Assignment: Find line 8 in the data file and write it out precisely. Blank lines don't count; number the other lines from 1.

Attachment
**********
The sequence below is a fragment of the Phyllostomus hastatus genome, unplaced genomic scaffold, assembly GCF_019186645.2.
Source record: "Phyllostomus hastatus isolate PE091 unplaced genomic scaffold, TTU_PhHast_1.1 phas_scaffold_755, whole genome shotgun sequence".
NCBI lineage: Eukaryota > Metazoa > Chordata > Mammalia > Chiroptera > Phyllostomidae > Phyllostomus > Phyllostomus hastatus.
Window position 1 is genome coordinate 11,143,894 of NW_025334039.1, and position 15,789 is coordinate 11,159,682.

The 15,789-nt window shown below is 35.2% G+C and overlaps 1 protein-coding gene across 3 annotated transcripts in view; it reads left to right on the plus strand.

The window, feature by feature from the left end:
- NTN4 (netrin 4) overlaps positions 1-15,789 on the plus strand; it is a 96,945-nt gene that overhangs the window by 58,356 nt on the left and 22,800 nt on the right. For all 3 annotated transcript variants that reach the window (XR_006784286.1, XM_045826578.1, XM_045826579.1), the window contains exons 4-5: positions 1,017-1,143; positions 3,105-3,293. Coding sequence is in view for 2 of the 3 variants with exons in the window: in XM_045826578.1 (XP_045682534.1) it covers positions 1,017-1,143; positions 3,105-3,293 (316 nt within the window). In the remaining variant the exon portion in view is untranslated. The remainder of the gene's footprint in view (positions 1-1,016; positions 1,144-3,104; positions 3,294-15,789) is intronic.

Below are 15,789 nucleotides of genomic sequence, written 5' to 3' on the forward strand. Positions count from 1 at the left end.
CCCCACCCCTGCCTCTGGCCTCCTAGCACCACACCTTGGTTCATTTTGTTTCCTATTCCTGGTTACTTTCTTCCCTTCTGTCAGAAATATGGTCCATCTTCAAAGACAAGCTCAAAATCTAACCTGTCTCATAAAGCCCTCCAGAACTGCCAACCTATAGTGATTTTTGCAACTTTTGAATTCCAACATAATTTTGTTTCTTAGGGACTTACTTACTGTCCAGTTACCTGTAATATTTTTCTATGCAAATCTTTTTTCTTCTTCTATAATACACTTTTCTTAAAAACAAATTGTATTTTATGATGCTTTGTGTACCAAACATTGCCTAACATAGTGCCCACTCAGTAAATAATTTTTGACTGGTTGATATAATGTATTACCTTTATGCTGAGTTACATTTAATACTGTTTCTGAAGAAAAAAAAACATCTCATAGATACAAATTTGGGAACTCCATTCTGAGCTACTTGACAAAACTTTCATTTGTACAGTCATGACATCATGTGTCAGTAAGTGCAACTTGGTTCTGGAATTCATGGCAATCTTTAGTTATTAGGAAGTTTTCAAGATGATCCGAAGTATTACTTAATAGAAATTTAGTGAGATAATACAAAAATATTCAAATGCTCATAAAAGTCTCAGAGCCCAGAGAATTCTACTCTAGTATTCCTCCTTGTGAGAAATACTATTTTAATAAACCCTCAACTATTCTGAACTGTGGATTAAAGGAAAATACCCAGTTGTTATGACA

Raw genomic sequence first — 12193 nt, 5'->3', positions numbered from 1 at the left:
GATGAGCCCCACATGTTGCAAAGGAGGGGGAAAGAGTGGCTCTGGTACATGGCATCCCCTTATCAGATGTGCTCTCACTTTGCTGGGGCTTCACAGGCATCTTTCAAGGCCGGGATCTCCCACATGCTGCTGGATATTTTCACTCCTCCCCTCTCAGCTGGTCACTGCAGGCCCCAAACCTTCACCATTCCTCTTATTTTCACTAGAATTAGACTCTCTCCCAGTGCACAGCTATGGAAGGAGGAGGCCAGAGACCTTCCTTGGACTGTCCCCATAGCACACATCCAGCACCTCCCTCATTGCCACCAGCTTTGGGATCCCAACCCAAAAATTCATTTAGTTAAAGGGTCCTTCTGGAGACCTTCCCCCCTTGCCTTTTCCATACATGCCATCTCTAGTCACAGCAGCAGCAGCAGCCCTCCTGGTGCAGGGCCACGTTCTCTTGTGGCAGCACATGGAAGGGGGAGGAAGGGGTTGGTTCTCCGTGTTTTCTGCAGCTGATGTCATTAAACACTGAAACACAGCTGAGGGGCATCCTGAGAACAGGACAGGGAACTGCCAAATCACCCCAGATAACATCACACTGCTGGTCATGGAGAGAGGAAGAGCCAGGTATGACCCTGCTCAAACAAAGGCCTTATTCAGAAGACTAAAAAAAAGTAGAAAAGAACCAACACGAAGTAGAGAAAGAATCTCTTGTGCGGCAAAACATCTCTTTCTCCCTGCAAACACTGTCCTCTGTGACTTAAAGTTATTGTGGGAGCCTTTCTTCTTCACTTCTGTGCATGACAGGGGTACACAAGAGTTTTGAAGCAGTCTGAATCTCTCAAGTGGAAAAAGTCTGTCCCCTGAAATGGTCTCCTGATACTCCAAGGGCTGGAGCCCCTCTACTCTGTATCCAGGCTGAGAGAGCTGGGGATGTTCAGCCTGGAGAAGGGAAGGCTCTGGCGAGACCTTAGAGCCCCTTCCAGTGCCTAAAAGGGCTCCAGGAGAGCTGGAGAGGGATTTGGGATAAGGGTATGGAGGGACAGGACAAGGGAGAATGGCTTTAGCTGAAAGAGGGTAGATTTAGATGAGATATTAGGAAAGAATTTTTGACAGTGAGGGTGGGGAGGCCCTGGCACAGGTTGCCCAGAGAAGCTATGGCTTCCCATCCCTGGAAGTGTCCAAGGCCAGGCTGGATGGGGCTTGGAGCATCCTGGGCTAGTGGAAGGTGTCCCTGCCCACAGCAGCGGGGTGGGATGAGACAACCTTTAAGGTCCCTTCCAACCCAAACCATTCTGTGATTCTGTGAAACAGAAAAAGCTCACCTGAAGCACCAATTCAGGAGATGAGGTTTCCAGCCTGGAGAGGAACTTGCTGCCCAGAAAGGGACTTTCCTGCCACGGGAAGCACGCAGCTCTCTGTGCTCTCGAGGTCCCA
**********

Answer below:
Below are 15,789 nucleotides of genomic sequence, written 5' to 3' on the forward strand. Positions count from 1 at the left end.